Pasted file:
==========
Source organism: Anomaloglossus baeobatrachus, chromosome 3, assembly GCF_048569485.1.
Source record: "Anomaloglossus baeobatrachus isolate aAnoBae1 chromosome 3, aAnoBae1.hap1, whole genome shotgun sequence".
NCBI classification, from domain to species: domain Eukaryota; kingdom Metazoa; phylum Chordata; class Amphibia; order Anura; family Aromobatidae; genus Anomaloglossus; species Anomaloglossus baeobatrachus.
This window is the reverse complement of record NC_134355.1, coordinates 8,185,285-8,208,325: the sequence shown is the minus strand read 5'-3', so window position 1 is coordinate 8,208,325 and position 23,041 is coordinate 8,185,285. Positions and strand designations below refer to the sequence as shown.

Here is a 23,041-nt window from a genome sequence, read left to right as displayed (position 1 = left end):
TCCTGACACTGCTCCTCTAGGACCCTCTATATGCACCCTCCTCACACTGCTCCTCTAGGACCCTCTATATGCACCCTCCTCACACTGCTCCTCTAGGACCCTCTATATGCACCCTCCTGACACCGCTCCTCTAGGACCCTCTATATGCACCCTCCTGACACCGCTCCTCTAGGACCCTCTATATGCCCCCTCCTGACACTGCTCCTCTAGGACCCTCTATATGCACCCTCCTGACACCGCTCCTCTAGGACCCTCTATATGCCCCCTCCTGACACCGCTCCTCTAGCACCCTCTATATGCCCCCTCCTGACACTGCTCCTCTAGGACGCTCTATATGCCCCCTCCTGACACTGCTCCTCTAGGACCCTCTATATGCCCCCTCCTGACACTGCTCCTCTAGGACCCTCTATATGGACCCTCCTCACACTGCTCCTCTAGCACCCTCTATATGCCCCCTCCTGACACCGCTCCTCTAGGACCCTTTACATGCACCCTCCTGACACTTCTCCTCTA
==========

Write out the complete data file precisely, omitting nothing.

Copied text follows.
Source organism: Anomaloglossus baeobatrachus, chromosome 3, assembly GCF_048569485.1.
Source record: "Anomaloglossus baeobatrachus isolate aAnoBae1 chromosome 3, aAnoBae1.hap1, whole genome shotgun sequence".
NCBI classification, from domain to species: domain Eukaryota; kingdom Metazoa; phylum Chordata; class Amphibia; order Anura; family Aromobatidae; genus Anomaloglossus; species Anomaloglossus baeobatrachus.
This window is the reverse complement of record NC_134355.1, coordinates 8,185,285-8,208,325: the sequence shown is the minus strand read 5'-3', so window position 1 is coordinate 8,208,325 and position 23,041 is coordinate 8,185,285. Positions and strand designations below refer to the sequence as shown.

Here is a 23,041-nt window from a genome sequence, read left to right as displayed (position 1 = left end):
TCCTGACACTGCTCCTCTAGGACCCTCTATATGCACCCTCCTCACACTGCTCCTCTAGGACCCTCTATATGCACCCTCCTCACACTGCTCCTCTAGGACCCTCTATATGCACCCTCCTGACACCGCTCCTCTAGGACCCTCTATATGCACCCTCCTGACACCGCTCCTCTAGGACCCTCTATATGCCCCCTCCTGACACTGCTCCTCTAGGACCCTCTATATGCACCCTCCTGACACCGCTCCTCTAGGACCCTCTATATGCCCCCTCCTGACACCGCTCCTCTAGCACCCTCTATATGCCCCCTCCTGACACTGCTCCTCTAGGACGCTCTATATGCCCCCTCCTGACACTGCTCCTCTAGGACCCTCTATATGCCCCCTCCTGACACTGCTCCTCTAGGACCCTCTATATGGACCCTCCTCACACTGCTCCTCTAGCACCCTCTATATGCCCCCTCCTGACACCGCTCCTCTAGGACCCTTTACATGCACCCTCCTGACACTTCTCCTCTA